The engineers fear it will take nearly a day to shore up the walls enough to rescue Leo. One lousy day? You can't construct a solid narrative arc in one lousy day. Tatum, with the town sheriff in his hip pocket, convinces them to drill from above even though it will take a week to get to the man. Leo's a tough old soldier; he can last. Tatum covers every angle of the tear-jerking tale, making sure that the public gets to know the grieving widow… er, I mean wife, Lorraine (Jan Sterling). Never mind the fact that Lorraine thinks so little of her poor endangered spouse that she tries to split town right away, she's gonna play the grieving wid… wife and she's gonna like it. Especially as the tourists flock to town and pay for hamburgers and souvenirs before they go to ride the Ferris wheel hastily installed within comfortable viewing distance of the mine.

Douglas leads with his chest thrust out and his bronze-plated chin dimple preceding him by a full stride, but he doesn't just alpha mail in his performance. Tatum's dial goes way past 11, but he knows how to turn on the charm when he needs to. In the film's most potent scenes, Tatum chats with Leo who is pinned under a mountain of rubble. He assures him that everything is going to be OK, that his wife loves him, and that everybody's rooting for him. Even Leo doesn't believe it, but he has nobody else to rely on; ace reporter Chuck Tatum is his only friend in the world. Douglas's firebrand performance is textured enough to indicate that Tatum knows full well that he's betraying Leo's trust, and that he even feels profoundly guilty about it. Yet he does it anyway, making Tatum's ersatz redemption in the final act ring even more hollow.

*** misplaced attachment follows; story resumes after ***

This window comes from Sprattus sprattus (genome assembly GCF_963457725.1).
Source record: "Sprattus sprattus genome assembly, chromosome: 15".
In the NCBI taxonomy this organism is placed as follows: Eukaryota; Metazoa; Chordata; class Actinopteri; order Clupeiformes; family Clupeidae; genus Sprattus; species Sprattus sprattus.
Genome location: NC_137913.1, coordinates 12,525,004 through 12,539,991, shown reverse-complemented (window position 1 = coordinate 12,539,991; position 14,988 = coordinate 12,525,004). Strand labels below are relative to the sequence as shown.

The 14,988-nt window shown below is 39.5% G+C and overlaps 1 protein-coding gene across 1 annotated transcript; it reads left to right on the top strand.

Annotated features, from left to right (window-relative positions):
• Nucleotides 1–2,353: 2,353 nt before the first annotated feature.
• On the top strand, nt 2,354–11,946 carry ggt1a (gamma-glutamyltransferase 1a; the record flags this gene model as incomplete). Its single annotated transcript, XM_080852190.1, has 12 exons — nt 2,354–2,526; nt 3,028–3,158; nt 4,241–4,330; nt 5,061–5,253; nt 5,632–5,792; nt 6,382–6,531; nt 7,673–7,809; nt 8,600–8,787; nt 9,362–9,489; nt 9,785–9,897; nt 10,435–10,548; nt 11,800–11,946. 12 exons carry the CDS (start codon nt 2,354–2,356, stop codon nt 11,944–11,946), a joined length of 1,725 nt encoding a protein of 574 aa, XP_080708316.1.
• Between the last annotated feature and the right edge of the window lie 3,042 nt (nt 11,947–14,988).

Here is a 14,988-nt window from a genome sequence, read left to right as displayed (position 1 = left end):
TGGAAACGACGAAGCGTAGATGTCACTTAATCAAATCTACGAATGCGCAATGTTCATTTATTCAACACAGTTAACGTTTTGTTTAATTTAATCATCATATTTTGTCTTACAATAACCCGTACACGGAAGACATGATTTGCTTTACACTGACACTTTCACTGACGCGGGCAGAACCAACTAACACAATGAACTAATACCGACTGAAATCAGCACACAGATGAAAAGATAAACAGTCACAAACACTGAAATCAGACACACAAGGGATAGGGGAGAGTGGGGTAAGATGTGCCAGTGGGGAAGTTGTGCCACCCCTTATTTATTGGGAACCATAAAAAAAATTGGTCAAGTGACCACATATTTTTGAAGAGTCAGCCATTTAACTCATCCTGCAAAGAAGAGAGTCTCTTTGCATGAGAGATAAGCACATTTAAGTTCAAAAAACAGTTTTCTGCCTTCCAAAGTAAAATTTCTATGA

The script, written by Billy Wilder, Lesser Samuels and Walter Newman, crackles with enough energy to keep up with its indefatigable star. There are great one-liners such as the time when Tatum urges the shy manners columnist at the paper to get involved with a trunk murder: "I could do wonders with your dismembered body." Not to mention the way Douglas spits acid every time he says the name "Mr. Boot." But the film is also full of myriad details that don't call attention to themselves, such as the way the price keeps rising on the sign that invites tourists to "visit Indian Cliffs" or the gawkers who compete with each other to prove that they were the first ones on the scene.